- Post is under moderationLOW PROFILE
With countless subtle mods, this is one smooth E36 Cab. Everyone modifies E36s but it takes dedication and a keen eye for detail to build one that’s packed with as many subtle yet significant tweaks as this one. Words: Elizabeth de Latour. Photos: Matt Richardson.
The E36 really is the perfect BMW when it comes to modifying. Think about it: it’s cheap, there are plenty to choose from, and the selection of aftermarket upgrades is truly unsurpassed. If you want to build yourself a modified E36 project car, you are spoiled for choice on all fronts and you can really go to town. But, and herein lies the rub, because of all these factors, building a car that stands out from the crowd is much more of a challenge; it requires dedication to take your E36 the extra mile. Luckily for us, Tony Munn (@M2onys on Instagram) has dedication in spades which means we can share his lovely bagged E36 Cab with you…
“I’ve always been into modifying,” Tony begins. He went through numerous cars in his youth; however, the responsibilities of adulthood eventually caught up with him and a house purchase put an end to his carbuying ways. Fortunately, you can’t keep a good man down. “After a little while, I decided I wanted something nice so I saved up and bought this in 2004,” Tony continues. “It’s a 1994 E36 328i with a manual gearbox, which is exactly what I wanted, and I bought it completely standard. I drove a few M3s but the insurance was much higher and I felt the 328 drove better. The hardest part was finding a manual, it took me three months of searching.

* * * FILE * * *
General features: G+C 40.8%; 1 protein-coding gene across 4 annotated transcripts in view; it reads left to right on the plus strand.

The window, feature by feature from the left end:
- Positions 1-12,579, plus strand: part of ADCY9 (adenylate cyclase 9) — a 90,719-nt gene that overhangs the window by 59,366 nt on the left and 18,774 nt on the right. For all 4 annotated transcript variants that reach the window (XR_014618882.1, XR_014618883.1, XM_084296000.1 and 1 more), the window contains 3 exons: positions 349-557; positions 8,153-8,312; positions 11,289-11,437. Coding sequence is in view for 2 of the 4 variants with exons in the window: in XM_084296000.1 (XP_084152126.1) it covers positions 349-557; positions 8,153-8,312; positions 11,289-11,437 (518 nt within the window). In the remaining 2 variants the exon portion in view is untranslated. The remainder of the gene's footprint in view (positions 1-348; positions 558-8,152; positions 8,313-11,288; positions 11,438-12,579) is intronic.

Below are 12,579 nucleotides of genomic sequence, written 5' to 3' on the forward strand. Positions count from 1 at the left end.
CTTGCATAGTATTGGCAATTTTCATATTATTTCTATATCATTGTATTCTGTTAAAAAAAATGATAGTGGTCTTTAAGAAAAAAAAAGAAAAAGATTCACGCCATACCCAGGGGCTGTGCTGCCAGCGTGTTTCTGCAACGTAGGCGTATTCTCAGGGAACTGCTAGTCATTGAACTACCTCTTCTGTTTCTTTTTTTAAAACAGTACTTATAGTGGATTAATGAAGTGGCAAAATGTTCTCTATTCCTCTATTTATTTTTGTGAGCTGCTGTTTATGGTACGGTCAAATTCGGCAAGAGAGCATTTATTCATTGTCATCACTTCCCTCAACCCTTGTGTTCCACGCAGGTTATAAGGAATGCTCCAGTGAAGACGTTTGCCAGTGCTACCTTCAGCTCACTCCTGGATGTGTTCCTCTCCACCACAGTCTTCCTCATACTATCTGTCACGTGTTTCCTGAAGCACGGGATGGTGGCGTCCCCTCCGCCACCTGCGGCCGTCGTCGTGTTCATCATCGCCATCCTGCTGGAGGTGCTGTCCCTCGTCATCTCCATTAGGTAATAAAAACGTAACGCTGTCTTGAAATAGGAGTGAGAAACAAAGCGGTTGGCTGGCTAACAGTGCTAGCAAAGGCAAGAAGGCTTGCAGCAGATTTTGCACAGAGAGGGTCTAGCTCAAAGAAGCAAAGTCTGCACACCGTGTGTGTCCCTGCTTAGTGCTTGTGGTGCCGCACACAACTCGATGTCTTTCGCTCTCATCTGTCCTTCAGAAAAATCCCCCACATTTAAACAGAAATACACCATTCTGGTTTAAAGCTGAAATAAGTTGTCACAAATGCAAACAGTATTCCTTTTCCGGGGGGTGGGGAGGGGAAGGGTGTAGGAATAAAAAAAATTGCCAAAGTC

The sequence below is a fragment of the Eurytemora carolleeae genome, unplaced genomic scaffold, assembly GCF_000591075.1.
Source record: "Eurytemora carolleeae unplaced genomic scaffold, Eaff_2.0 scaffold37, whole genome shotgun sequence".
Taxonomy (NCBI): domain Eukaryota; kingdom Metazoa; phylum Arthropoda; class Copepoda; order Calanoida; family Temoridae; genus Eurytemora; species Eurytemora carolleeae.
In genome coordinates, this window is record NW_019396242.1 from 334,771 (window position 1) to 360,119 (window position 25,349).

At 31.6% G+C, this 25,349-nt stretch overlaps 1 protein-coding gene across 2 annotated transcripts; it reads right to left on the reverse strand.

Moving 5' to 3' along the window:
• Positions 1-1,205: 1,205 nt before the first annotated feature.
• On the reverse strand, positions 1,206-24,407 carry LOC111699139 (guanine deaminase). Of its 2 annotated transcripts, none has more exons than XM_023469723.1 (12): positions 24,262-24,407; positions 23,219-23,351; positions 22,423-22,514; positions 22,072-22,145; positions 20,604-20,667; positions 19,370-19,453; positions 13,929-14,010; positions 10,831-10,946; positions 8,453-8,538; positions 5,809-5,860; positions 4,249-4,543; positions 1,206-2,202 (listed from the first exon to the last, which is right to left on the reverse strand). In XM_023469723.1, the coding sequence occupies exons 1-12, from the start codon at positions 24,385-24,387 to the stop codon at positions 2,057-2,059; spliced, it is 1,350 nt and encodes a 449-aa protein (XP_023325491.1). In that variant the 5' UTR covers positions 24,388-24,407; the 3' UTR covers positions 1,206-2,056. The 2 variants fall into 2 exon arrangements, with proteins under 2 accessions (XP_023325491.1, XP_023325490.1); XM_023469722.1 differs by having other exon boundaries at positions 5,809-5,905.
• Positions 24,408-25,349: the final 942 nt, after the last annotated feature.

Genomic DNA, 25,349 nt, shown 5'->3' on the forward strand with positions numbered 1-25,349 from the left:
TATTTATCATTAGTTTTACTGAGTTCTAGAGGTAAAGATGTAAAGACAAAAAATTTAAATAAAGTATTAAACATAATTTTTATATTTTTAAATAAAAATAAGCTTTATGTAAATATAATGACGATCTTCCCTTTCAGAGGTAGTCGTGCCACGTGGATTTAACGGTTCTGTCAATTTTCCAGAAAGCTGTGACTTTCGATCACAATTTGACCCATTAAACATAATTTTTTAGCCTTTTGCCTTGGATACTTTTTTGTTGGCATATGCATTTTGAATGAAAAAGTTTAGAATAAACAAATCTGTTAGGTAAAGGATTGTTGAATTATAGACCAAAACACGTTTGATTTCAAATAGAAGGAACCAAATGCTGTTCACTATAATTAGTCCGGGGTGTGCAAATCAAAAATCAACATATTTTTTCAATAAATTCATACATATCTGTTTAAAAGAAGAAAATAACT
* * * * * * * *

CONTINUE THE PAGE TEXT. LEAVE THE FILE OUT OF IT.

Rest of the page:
“My plan was to just have a nice car and not do anything to it, but then came the wheels. I bought a set of 18” E46 M3 reps because they fitted but with them on the car looked a bit high, so I started looking at springs…” We all know where this is going! “In the end I decided to go for a set of Eibach coilovers instead of just some springs and then I decided to get the paint done. The car was tidy but there were a few dents and nicks and a bit of rust so I wanted to get it looking like new. Then came the decision to do some smoothing.”
Here is where we start getting into the details that set Tony’s car apart from the myriad modified E36s out there, details that you might not notice at first glance, subtle tweaks that make a big difference to the overall look of the car. Tony had the bonnet badge, washer jets, boot badge and lock, and fuel filler all smoothed. The aerial and locks have been deleted while the numberplate mounts to the front bumper via magnets, meaning it can be quickly and easily removed at shows for a super-clean front end. The whole car looks incredibly clean and smooth as a result.